When we purchase something especially in these somewhat forced frugal days, many of us, if not all, are seeking value for money, right? Well clearly not because the “must have the next gadget craze on my credit card debt” seems to be gathering strength.  Millions of people are purchasing e-readers the overwhelming majority of which use proprietary operating systems.

What does proprietary mean mum? It means that the device you purchased will only display items that it’s creator has decided you can read. Usually only the stuff it pedals in its online retail store. In other words proprietary actually means the ability to exercise control over you and what you can read. Remember Microsoft getting into trouble over this type of thing with its browser software? They are all up to it, but the authorities only go after the big boys. Hang on aren’t Amazon, Google and Apple the big boys?

Anyway back to the theme of this blog and the concept of value for money. When you purchase a real book you get a real product. You can see it, feel it, smell it and amazingly read it, without anyone else’s permission. How cool is that? Is that not value for money? Plus with a real physical book, being a real genuine product you can give it away, sell it on eBay, give it to your local library or even create your own library. Interior designers love libraries. I love libraries.

Now let’s look at the so called eBook. Is an eBook an electronic version of a physical book. Well that’s what the purveyors of this product would like you to believe,but no it’s not. An eBook is not even a book it’s a computer software program with a viewable readable element embedded inside.  eBooks are treated as software by all in the very restrictive unfair trading chain. You don’t buy an eBook you pay for a single license which gives you permission to view the readable contents of the software program. What did you expect for 99c?

So now you have permission to read the contents of a computer file on your expensive e-reader or even more expensive tablet. Trying to read a computer file masquerading as a book on a smart-phone just doesn’t work by the way. I know I tried. What do you do after you’ve read it. You can’t pass it on, sell it, install it in your own library or donate it to a public library. Nope all you can do is store it on your expensive reading device and what’s the point of that?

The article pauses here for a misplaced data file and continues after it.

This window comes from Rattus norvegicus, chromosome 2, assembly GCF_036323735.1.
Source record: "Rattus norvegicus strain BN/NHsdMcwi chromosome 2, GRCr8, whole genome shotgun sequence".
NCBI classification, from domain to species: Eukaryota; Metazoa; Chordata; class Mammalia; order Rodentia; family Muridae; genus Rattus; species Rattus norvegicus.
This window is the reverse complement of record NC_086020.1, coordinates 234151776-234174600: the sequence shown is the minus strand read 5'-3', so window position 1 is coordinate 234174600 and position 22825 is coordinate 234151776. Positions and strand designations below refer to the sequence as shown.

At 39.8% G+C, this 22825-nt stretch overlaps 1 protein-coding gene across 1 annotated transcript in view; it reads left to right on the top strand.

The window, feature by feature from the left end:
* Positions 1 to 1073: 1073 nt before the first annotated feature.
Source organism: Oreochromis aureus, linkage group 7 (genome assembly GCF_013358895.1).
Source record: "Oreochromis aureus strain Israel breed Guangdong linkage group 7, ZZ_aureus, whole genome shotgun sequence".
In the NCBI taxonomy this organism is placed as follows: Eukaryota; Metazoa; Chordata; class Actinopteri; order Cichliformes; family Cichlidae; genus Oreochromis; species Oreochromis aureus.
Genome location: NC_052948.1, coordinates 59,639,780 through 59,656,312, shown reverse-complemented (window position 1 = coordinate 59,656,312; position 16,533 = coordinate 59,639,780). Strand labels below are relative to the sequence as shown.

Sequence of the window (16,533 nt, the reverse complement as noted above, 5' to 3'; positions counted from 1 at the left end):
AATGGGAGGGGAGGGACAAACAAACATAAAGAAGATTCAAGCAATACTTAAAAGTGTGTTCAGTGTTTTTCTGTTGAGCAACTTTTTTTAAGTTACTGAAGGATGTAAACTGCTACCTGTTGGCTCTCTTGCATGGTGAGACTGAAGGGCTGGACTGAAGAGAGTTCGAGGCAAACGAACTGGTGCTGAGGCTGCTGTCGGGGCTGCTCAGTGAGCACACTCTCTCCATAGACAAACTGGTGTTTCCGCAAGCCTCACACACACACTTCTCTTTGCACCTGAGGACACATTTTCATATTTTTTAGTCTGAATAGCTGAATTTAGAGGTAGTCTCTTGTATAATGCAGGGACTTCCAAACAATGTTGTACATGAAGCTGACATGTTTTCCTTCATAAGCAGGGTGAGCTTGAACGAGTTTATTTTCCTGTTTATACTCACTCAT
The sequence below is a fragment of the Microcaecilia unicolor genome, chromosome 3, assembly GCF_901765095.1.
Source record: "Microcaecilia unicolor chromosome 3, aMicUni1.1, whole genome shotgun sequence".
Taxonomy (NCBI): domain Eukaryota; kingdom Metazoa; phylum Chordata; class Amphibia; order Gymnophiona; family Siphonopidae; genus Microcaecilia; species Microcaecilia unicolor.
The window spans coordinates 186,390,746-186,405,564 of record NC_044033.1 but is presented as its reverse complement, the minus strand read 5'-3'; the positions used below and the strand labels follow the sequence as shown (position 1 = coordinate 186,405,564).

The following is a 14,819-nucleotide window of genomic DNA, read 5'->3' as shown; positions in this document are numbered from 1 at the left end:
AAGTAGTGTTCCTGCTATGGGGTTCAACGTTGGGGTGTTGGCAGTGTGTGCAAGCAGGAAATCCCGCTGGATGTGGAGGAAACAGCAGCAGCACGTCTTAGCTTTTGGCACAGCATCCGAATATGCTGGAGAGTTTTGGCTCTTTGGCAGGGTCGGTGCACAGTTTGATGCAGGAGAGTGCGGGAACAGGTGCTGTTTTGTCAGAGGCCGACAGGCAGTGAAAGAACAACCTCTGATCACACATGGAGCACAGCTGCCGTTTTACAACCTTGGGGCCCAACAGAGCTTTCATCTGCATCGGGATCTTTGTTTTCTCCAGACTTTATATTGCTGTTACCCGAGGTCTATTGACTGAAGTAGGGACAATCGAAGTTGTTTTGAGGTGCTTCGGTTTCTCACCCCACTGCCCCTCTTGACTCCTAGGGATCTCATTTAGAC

So what’s your idea of value for money? A physical product that you own and can do with as you please as long as it’s legal or paying for permission to read what somebody else wants you to?

The choice is yours of course,but when the power goes down and the Chinese withhold the required chemicals needed to manufacture electronic gadgets you need to read computer files, the physical book in shops and libraries near you will still be there and in my opinion biased as I am as an  author of real books, I believe the physical product in my hand offers far greater value for money than paying somebody for a license code and their permission.

You don’t need my permission to read my books or on how to dispose of them when you’ve finished reading.

In my humble opinion eBooks are being falsely marketed. I can legally trade in printed physical real books, but I am not permitted to trade in eBooks because of the license agreements between author, eBook publisher, eBook distributor and eBook retailer. In most cases this is all done within just one company. Where I come from this is called unfair trading practice and a monopoly.

Note to self: Why did me and my mates serve during the cold war guarding and protecting against Soviet style tactics entering our lifestyle only to have then enter through the back door called mergers and acquisitions?

I have written about the Soviet Industrial system and today’s big boys look awfully similar not just in image, but in attitude and action. Comrade online retail.